A close friend warned me that I won’t enjoy this book as much as I might have, had I read it when I was a teenager. Yet, I went ahead with it, simply because I personally believe that reflecting on ideals, at any of the different stages of life (or reading, whatever floats your boat) is therapeutic and worth exploring. To that extent, this book is perhaps, as any cliched literature connoisseur might tell you, is the best reflection of teenage angst that has ever been penned. It is hard to dispute the fact, and I won’t, but what got me thinking was the underlying hints of mental health issues which are often dismissed as teenage outbursts. The extremity of the protagonist’s thoughts, the constant mood swings and even a slight suggestion of child abuse trauma made me ponder over the lack of conversation surrounding mental health development in adolescents. Even though we as a society are far more progressive with regard to the concept of wholesome development and health compared to the 1940s and 50s in America, the absence of systematic support to young adults affected by “teenage angst” is glaring.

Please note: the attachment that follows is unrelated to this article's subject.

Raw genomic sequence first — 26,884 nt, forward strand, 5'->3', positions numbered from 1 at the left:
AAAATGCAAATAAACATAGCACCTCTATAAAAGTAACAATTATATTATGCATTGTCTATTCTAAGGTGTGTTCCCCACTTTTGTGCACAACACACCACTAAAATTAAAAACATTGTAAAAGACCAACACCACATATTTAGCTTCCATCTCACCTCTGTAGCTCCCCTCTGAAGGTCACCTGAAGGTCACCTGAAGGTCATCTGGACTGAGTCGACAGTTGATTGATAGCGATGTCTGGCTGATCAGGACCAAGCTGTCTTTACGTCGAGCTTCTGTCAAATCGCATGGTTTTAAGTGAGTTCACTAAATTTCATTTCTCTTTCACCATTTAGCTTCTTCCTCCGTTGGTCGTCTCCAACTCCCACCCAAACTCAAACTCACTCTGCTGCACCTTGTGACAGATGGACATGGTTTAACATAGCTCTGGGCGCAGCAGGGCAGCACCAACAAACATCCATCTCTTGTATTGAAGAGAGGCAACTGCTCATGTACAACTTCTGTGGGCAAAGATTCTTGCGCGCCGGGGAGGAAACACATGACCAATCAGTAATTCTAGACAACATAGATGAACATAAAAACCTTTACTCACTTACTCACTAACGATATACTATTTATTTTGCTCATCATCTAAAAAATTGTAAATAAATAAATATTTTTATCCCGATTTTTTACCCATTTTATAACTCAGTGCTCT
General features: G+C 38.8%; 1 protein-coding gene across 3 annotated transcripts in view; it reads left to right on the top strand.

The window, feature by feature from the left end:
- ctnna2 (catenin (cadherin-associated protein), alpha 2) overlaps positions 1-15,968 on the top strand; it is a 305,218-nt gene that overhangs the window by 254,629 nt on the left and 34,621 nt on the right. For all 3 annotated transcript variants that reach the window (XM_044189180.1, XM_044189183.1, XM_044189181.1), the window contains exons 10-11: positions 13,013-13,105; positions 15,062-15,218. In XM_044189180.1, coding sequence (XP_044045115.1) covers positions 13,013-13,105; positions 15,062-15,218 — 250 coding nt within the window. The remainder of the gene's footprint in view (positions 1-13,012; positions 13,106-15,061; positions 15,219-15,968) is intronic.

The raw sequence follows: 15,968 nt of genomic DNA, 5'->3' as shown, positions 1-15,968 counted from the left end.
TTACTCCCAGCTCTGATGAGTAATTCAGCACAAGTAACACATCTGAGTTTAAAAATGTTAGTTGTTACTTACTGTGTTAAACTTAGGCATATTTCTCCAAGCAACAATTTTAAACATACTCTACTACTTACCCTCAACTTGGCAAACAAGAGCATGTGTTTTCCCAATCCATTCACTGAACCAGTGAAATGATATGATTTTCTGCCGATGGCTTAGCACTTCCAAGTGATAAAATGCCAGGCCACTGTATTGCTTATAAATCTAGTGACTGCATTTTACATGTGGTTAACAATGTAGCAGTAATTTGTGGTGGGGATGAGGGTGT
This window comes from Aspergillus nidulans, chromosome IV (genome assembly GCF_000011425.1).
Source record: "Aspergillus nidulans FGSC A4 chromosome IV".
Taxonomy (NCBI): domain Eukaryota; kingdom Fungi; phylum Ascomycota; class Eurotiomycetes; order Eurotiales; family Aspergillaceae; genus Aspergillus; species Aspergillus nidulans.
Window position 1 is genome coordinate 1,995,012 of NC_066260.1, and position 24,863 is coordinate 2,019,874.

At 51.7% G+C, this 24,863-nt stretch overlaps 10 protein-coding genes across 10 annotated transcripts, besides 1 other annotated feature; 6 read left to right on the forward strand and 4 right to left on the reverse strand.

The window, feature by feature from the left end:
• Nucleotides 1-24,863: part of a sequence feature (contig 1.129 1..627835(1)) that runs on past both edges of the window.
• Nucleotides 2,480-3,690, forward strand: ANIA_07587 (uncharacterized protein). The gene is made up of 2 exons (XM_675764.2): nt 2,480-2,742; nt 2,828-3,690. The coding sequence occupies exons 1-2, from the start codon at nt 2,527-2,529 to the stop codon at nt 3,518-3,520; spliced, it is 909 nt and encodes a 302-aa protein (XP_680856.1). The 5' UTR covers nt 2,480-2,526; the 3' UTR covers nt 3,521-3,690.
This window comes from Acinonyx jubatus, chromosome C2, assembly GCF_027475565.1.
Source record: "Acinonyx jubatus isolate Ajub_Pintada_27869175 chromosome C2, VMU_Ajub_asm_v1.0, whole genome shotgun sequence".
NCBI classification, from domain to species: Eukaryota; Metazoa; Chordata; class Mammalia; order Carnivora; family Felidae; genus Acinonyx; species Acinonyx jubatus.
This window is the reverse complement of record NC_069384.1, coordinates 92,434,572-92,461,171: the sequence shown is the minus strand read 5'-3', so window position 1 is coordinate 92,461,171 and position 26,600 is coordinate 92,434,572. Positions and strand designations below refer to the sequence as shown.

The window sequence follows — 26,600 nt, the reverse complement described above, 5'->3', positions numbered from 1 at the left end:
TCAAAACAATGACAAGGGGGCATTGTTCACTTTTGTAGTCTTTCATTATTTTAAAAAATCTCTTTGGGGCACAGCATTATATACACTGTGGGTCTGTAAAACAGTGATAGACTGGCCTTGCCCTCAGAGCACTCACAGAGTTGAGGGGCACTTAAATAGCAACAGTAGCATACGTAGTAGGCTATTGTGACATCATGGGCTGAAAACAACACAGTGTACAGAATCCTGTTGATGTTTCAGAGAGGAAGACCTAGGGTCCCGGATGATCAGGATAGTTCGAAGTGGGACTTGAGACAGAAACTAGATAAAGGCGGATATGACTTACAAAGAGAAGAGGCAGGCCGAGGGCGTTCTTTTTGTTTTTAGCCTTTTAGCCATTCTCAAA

The troubled life of the author of this classic in itself is a brilliant case for what a life without proper mental health interventions may turn out to be. The alleged semi-biographical nature of the book is reflected often in parallels between the protagonist’s and the author’s behaviour with regard to many things such as women (both demonstrated a rather dismissive and nonchalant approach towards women, and often gravitated towards women with wide age gaps) and society (their reclusive nature, disregard and divisive attitude towards “phones” etc.)
I intend to make my future kids read this book. Once they do so, I would take them out and talk to them, and perhaps figure out together where do the ducks go during winters 🙂
Cross-Posted on The Standing Coin